Bunker Hill was at the end of the Freedom Trail. Having taken a stroll through the beautiful area of Charleston, we arrived at Bunker Hill site of the monument that commemorates the first major and significant battle in the American War of Independence. Running low on ammunition Colonel William Prescott gave the immortal order "Don't fire until you can see the whites of their eyes!" In a Although the British won the battle, the number of casualties that they sustained were significant and it is said that the bravery and strong showing encouraged the Colonial Force to believe that they could eventually defeat the British.
The monument, that can be seen from some distance away, is even more impressive as you get closer. We walked around the hill first and then went and climbed the 294 stairs to the top of the monument. Admission is free and although space is obviously limited at the top, the views make the climb worthwhile. In the centre of the space at the top is a grille which, when you look down through, you can see all the way to the bottom!
The monument is open daily from 09:00am until 04:30 pm with opening hours extended until 05:30pm in July and August.
While the Battle of Bunker Hill was ultimately a failure for the colonials, the cost to the British forces was high and the gains small. For the colonials it signified something very important: Their forces were more than capable of going up against the veteran, highly drilled soldiers of the British and putting up a good fight. The fact that the defenders of Bunker Hill only lost because they ran out of ammunition, and resorted to throwing rocks rather than giving up, ensured their bravery became legend.
Today the famous battle is memorialised by the great obelisk atop Bunker Hill. It's guarded by US Rangers who will give you all the historical information about the battle you could possibly need.
This marks the site of the first major battle of Revolutionary war and one that foretold much of what lay ahead for the British. Although the British took the hill they suffered such casualties that they retreated back into Boston and later to New York. You can climb the Monument for a great view over Boston.
“Don’t fire until you see the whites of their eyes.” ~ Col. William Prescott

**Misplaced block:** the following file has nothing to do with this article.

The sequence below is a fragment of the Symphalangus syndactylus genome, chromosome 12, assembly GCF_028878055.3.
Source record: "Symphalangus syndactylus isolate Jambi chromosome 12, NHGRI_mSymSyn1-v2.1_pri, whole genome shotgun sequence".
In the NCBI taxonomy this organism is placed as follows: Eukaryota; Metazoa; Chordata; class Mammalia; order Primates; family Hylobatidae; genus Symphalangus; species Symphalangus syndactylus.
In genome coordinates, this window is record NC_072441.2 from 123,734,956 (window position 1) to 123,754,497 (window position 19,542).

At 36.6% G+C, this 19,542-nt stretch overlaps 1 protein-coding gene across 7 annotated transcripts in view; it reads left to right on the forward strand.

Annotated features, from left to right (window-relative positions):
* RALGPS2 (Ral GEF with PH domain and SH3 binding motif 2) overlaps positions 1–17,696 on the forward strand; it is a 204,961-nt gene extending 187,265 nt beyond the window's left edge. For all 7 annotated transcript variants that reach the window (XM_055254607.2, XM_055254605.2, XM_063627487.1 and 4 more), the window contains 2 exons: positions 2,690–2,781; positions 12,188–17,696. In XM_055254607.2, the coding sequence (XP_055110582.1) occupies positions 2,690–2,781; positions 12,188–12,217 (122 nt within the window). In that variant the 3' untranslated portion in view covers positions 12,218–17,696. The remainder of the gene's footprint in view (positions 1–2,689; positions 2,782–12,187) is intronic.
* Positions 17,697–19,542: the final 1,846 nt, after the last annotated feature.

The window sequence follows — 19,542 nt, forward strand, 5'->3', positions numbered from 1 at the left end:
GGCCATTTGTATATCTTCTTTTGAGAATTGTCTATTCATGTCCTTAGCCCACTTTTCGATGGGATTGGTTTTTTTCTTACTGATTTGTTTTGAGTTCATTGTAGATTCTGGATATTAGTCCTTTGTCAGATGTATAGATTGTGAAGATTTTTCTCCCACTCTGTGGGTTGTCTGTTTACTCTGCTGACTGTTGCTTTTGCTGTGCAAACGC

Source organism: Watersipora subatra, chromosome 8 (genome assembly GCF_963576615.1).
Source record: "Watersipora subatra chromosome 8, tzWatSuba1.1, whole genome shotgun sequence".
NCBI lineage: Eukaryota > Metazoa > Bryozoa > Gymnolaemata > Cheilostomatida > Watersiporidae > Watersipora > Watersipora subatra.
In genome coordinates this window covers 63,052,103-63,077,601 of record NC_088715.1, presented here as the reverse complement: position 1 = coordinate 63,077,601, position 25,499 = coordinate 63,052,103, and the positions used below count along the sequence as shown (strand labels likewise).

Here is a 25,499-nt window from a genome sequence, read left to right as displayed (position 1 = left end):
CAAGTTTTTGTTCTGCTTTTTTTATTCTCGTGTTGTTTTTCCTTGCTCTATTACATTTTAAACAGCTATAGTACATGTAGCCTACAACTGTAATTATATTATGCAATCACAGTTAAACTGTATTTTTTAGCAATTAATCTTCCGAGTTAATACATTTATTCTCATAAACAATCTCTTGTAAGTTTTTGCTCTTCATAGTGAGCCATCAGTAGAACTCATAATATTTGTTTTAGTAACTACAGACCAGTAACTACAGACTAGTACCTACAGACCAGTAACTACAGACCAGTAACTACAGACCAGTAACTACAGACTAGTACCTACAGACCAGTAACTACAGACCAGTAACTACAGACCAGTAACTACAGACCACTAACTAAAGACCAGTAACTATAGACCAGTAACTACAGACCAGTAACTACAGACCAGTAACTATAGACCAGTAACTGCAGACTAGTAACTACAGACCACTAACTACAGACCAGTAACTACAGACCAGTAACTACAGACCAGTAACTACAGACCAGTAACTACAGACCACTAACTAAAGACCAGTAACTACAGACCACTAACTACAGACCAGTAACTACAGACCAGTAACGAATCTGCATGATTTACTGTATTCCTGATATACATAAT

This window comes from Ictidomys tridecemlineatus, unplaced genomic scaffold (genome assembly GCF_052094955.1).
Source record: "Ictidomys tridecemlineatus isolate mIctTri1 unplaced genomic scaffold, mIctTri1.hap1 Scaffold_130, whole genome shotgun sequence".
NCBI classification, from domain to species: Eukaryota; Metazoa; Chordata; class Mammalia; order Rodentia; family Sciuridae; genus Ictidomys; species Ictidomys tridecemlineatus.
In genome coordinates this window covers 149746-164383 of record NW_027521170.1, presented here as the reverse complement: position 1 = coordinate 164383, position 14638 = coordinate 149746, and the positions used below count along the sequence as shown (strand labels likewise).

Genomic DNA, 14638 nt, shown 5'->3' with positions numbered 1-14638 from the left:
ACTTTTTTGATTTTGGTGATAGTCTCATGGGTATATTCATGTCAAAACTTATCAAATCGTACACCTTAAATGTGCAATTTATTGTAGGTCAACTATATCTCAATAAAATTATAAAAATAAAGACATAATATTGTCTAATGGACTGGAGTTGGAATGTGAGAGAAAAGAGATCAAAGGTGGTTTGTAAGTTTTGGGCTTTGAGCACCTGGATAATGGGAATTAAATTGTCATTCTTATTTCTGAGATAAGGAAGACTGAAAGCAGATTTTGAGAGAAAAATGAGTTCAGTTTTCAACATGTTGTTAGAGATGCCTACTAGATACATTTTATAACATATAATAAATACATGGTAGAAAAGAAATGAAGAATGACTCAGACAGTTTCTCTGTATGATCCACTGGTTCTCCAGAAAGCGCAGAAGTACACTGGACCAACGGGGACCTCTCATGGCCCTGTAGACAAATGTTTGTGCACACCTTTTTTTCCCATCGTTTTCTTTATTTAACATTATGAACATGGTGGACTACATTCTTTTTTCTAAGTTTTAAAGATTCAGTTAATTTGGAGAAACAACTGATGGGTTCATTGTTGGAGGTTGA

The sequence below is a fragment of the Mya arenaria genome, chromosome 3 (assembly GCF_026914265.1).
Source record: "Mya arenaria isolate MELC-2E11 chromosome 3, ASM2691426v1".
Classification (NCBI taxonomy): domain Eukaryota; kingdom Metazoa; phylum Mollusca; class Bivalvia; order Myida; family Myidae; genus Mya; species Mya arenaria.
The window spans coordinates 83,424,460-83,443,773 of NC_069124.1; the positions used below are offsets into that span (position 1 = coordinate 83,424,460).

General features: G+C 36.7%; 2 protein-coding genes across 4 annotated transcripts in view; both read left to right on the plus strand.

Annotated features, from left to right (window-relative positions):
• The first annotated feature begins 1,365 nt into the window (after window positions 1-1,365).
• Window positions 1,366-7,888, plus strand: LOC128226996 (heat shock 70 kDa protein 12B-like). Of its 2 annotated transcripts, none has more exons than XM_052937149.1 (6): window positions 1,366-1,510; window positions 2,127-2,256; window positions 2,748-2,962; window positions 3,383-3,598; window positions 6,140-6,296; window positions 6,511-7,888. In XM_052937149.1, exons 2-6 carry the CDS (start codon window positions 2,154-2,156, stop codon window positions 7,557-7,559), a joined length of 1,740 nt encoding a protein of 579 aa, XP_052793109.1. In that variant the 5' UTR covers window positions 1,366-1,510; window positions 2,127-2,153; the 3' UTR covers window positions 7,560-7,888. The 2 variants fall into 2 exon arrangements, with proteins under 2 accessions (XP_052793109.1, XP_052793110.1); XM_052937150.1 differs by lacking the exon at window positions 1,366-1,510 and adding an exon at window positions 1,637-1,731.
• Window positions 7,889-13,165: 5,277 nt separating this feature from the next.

This monument commemorates the first battle of the American Revolution between the colonies and British troops. The battle was on June 17, 1775 and took place in the higher ground in Boston. Col. Prescott warned his men to not fire until they saw the white part of the British soldiers’ eyes so that ammunition would be saved and the shots would make a difference, which helped the colonists in the battle against the highly trained British forces. Although the colonists wound up retreating, their resistance and ability to injure their adversary helped with morale and encouraged them to fight on.
At the base of the obelisk is a small museum that you can tour before or after climbing the 294 steps to the top of the monument (there is no elevator). From the windows at the top, you get a spectacular view of Boston. Be sure to look at the homes below the monument – I enjoyed looking at the rooftop desks and greenhouses.
Admission is free and the monument is open daily.
You can see this monument for a long distance. It is in Charlestown, about 6 long blocks from the docks at where the USS Constitution is located. The walk over there seemed a mound too far for me that day, but long range, it looks like a nice place to visit sometime.
The Bunker Hill Monument, made entirely of granite taken from a quarry in Quincy, MA, stands 221 feet tall and has 294 steps. Construction, under the direction of architect Solomon Willard, began in 1827, but work was frequently halted as available funds were depleted. To bring the project to completion the Association in 1838 began to sell off the ten acres of the battlefield as house lots, eventually preserving only the summit of Breed's Hill as the monument grounds. On June 17, 1843, with Daniel Webster as orator, the completed monument was dedicated. The Bunker Hill Monument Association maintained the monument and grounds until 1919 when it was turned over to the Commonwealth of Massachusetts. In 1976 the Bunker Hill Monument was transferred to the National Park Service and became a unit of Boston National Historical Park.